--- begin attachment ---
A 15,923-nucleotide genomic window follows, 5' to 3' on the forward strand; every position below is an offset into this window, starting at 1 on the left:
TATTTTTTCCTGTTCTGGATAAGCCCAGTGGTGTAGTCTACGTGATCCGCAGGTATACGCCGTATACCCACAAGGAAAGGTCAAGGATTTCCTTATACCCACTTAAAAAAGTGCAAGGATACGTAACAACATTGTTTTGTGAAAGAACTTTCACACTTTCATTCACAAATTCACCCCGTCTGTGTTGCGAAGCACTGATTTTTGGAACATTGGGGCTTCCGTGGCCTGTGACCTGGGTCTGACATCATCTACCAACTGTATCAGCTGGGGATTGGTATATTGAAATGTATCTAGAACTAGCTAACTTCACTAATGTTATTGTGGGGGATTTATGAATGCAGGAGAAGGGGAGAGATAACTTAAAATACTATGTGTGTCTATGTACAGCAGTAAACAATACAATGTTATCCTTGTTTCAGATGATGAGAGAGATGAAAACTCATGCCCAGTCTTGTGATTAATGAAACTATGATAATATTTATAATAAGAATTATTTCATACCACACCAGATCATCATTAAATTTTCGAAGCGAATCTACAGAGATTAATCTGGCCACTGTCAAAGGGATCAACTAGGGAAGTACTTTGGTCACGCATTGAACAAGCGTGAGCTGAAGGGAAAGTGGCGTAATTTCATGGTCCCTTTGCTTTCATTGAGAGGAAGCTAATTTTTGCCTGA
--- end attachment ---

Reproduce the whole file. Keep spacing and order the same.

A 15,923-nucleotide genomic window follows, 5' to 3' on the forward strand; every position below is an offset into this window, starting at 1 on the left:
TATTTTTTCCTGTTCTGGATAAGCCCAGTGGTGTAGTCTACGTGATCCGCAGGTATACGCCGTATACCCACAAGGAAAGGTCAAGGATTTCCTTATACCCACTTAAAAAAGTGCAAGGATACGTAACAACATTGTTTTGTGAAAGAACTTTCACACTTTCATTCACAAATTCACCCCGTCTGTGTTGCGAAGCACTGATTTTTGGAACATTGGGGCTTCCGTGGCCTGTGACCTGGGTCTGACATCATCTACCAACTGTATCAGCTGGGGATTGGTATATTGAAATGTATCTAGAACTAGCTAACTTCACTAATGTTATTGTGGGGGATTTATGAATGCAGGAGAAGGGGAGAGATAACTTAAAATACTATGTGTGTCTATGTACAGCAGTAAACAATACAATGTTATCCTTGTTTCAGATGATGAGAGAGATGAAAACTCATGCCCAGTCTTGTGATTAATGAAACTATGATAATATTTATAATAAGAATTATTTCATACCACACCAGATCATCATTAAATTTTCGAAGCGAATCTACAGAGATTAATCTGGCCACTGTCAAAGGGATCAACTAGGGAAGTACTTTGGTCACGCATTGAACAAGCGTGAGCTGAAGGGAAAGTGGCGTAATTTCATGGTCCCTTTGCTTTCATTGAGAGGAAGCTAATTTTTGCCTGA